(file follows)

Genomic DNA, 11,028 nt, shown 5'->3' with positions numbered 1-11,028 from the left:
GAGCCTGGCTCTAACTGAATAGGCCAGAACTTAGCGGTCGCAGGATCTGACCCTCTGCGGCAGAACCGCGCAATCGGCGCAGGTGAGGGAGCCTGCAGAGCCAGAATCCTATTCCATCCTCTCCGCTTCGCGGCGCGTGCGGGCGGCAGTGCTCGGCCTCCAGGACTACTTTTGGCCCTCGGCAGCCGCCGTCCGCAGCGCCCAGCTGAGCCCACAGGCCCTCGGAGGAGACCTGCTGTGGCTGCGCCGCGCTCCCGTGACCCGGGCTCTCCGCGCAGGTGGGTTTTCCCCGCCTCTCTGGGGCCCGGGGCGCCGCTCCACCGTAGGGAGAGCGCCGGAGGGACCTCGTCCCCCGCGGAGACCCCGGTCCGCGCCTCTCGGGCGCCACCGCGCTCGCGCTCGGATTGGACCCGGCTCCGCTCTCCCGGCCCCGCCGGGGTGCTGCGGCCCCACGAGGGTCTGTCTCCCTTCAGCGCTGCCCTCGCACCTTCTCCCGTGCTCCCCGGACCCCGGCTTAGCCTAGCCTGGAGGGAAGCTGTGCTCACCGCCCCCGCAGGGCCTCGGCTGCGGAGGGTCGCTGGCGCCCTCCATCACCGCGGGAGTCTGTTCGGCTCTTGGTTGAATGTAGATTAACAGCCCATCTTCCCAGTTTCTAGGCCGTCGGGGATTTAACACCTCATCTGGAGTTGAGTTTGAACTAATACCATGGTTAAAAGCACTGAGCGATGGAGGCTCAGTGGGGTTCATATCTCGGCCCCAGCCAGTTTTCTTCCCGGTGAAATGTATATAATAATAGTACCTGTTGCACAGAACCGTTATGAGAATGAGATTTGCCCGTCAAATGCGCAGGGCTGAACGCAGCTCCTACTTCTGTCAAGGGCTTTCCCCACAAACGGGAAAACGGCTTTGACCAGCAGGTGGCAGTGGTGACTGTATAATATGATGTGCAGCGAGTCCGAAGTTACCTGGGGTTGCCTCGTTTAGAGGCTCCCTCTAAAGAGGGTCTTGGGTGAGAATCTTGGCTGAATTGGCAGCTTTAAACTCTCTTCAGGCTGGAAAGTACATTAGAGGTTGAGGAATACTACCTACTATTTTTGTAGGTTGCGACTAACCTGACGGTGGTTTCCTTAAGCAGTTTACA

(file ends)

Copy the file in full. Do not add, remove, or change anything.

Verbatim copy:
Genomic DNA, 11,028 nt, shown 5'->3' with positions numbered 1-11,028 from the left:
GAGCCTGGCTCTAACTGAATAGGCCAGAACTTAGCGGTCGCAGGATCTGACCCTCTGCGGCAGAACCGCGCAATCGGCGCAGGTGAGGGAGCCTGCAGAGCCAGAATCCTATTCCATCCTCTCCGCTTCGCGGCGCGTGCGGGCGGCAGTGCTCGGCCTCCAGGACTACTTTTGGCCCTCGGCAGCCGCCGTCCGCAGCGCCCAGCTGAGCCCACAGGCCCTCGGAGGAGACCTGCTGTGGCTGCGCCGCGCTCCCGTGACCCGGGCTCTCCGCGCAGGTGGGTTTTCCCCGCCTCTCTGGGGCCCGGGGCGCCGCTCCACCGTAGGGAGAGCGCCGGAGGGACCTCGTCCCCCGCGGAGACCCCGGTCCGCGCCTCTCGGGCGCCACCGCGCTCGCGCTCGGATTGGACCCGGCTCCGCTCTCCCGGCCCCGCCGGGGTGCTGCGGCCCCACGAGGGTCTGTCTCCCTTCAGCGCTGCCCTCGCACCTTCTCCCGTGCTCCCCGGACCCCGGCTTAGCCTAGCCTGGAGGGAAGCTGTGCTCACCGCCCCCGCAGGGCCTCGGCTGCGGAGGGTCGCTGGCGCCCTCCATCACCGCGGGAGTCTGTTCGGCTCTTGGTTGAATGTAGATTAACAGCCCATCTTCCCAGTTTCTAGGCCGTCGGGGATTTAACACCTCATCTGGAGTTGAGTTTGAACTAATACCATGGTTAAAAGCACTGAGCGATGGAGGCTCAGTGGGGTTCATATCTCGGCCCCAGCCAGTTTTCTTCCCGGTGAAATGTATATAATAATAGTACCTGTTGCACAGAACCGTTATGAGAATGAGATTTGCCCGTCAAATGCGCAGGGCTGAACGCAGCTCCTACTTCTGTCAAGGGCTTTCCCCACAAACGGGAAAACGGCTTTGACCAGCAGGTGGCAGTGGTGACTGTATAATATGATGTGCAGCGAGTCCGAAGTTACCTGGGGTTGCCTCGTTTAGAGGCTCCCTCTAAAGAGGGTCTTGGGTGAGAATCTTGGCTGAATTGGCAGCTTTAAACTCTCTTCAGGCTGGAAAGTACATTAGAGGTTGAGGAATACTACCTACTATTTTTGTAGGTTGCGACTAACCTGACGGTGGTTTCCTTAAGCAGTTTACA